Another Western European country that got high marks from U.S. visitors in 2012 was Germany. “Following a highly successful first half of 2012, the Federal Statistical Office has again reported encouraging growth for travel in Germany by U.S. visitors,” says Ricarda Lindner, regional manager, The Americas, German National Tourist Office ( “The number of overnight stays from January to August was up by 3.8 percent compared to the same period last year.”

To help all those visitors get around, the German National Tourist Office launched the “Top 100 App,” which visitors can use to find out about the country’s top 100 tourist sights. And while they aren’t out sightseeing, visitors hung out at some new hotels, including Precise Hotel Potsdamer Platz ( and Whim Hotels – Das STUE ( in Berlin; Swissotel Dresden ( and Themen-Hotel Altes Stahlwerk ( in Neumunster.

Getting there, too, has been facilitated by new service from airberlin ( In May of this year, airberlin inaugurated nonstop flights from Los Angeles to Berlin, as well as from Las Vegas to Dusseldorf; and it upped its flight frequencies from New York to Berlin, as well as from Miami and San Francisco to Dusseldorf. Additionally, come March 23, 2013, airberlin will start operating nonstop flights from Chicago to Berlin, making it the first airline ever to provide a connection between this major U.S. metropolitan city and the capital of Germany.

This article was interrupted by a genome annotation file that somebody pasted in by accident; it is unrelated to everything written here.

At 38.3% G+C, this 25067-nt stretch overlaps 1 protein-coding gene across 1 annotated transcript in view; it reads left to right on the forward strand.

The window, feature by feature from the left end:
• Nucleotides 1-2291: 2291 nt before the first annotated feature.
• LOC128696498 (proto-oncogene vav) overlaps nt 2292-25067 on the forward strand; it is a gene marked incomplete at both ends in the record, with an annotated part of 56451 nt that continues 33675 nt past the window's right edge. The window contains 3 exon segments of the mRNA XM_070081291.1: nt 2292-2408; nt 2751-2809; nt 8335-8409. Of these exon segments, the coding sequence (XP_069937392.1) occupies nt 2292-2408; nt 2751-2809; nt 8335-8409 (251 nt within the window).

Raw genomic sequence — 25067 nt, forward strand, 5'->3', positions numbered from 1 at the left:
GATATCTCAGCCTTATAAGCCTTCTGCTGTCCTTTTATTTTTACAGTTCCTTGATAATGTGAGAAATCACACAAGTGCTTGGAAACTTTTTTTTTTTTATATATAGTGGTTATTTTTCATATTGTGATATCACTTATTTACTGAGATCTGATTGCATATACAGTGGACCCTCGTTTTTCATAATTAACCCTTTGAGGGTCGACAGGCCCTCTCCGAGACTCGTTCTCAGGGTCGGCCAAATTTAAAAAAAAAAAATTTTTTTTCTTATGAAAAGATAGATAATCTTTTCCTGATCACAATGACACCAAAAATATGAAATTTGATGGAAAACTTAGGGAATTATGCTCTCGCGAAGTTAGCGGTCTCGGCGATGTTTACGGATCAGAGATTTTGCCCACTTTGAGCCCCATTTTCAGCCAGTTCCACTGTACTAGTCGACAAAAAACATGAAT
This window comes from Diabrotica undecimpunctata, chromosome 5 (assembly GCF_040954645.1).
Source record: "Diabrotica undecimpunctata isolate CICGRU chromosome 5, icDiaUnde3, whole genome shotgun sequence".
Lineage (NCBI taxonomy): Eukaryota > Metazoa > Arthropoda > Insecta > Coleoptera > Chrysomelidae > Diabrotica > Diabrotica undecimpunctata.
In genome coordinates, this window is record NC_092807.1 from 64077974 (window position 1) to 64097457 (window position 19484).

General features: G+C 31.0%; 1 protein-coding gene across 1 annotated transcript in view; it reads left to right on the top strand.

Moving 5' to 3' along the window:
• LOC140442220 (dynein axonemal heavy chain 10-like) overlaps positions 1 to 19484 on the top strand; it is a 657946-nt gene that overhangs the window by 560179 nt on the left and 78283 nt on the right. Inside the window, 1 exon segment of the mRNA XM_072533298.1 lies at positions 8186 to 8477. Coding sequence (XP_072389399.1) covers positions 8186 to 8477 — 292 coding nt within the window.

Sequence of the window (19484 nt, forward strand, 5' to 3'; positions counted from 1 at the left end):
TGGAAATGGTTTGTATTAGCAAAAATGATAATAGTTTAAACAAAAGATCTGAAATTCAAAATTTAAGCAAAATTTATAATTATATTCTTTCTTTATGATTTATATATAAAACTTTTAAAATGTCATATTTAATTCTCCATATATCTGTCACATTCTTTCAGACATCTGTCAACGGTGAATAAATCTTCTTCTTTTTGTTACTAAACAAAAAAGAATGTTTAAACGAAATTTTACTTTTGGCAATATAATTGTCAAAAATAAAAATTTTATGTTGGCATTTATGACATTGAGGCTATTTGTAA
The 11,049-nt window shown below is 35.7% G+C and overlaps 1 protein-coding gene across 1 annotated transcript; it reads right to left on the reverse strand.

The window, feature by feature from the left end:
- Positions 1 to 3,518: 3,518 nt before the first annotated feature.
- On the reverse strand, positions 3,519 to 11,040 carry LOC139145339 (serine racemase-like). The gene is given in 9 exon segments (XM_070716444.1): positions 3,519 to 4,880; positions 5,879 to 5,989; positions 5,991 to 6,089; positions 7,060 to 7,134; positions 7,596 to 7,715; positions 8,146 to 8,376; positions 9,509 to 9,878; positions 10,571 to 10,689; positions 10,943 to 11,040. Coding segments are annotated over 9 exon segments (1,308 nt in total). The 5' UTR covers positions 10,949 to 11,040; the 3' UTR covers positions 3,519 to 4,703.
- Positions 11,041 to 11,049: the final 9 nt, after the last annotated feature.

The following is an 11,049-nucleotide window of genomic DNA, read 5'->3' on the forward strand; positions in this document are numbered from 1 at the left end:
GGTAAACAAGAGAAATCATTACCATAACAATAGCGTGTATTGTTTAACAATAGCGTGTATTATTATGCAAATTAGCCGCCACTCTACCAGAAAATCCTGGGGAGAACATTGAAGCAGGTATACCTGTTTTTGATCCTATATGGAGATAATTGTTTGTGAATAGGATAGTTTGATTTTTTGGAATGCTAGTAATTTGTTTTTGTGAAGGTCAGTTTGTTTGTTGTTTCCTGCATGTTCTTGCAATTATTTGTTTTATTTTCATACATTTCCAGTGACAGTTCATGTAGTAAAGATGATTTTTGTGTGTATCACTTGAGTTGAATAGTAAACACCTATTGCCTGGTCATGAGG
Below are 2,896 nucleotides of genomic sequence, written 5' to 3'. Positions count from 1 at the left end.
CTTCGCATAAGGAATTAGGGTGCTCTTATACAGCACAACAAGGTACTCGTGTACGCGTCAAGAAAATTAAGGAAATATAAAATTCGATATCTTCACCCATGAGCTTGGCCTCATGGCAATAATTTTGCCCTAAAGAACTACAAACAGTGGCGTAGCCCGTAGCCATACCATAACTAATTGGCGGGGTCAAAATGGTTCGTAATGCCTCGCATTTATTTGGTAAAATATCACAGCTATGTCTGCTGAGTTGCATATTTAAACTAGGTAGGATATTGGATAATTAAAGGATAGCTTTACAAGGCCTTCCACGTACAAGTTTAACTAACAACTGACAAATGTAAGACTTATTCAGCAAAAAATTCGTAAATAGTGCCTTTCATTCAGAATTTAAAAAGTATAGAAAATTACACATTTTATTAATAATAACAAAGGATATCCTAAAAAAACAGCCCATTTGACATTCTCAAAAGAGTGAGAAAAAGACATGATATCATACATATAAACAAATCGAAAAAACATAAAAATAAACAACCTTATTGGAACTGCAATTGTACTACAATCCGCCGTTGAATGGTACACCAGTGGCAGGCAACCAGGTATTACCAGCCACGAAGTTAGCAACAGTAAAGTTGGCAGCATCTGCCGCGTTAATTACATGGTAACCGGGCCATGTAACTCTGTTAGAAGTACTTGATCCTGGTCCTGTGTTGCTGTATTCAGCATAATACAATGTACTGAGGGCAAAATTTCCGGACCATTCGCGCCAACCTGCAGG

“Germany has never been this popular and there are plenty of reasons—fantastic cities, engaging events and a fabulous infrastructure, to just name a few,” says Lindner. “Another factor is affordability, as Germany continues its success as a destination where visitors find great value for money especially in the travel basics such as accommodation and transport.”

One of the destinations that most draws visitors is Berlin, explains Lindner. “It’s still the No. 1 city choice for U.S. travelers.” To that end, this past year, Cox & Kings, in creating a variety of new tours meeting lifestyle interests, debuted the 5-day Berlin Holiday Markets, which Larsson of Cox & Kings stresses is for “serious shoppers” (departure in 2013 is Nov. 21).

Beyond Berlin, Lindner points to the German Alps, mountain ranges in mid-Germany and both Baltic and North Sea as places to vacation off the beaten track.

Lindner also signals out ancestry travel as a “trend we have been seeing, and German-Americans, at almost 15 percent of the U.S. population, make up the largest ethnic group in the U.S.” Leaf back through our issues to July 2012, and take a peek at Ancestry Travel: Family Roots & Routes, in which we highlight Family Tree Tours’ German offerings.

eastern europe & the baltic states
Speaking of the Baltic Sea, the Baltic States had a record number of visitors from the U.S. this year, as did other Eastern European countries such as Romania, whose numbers showed an impressive growth.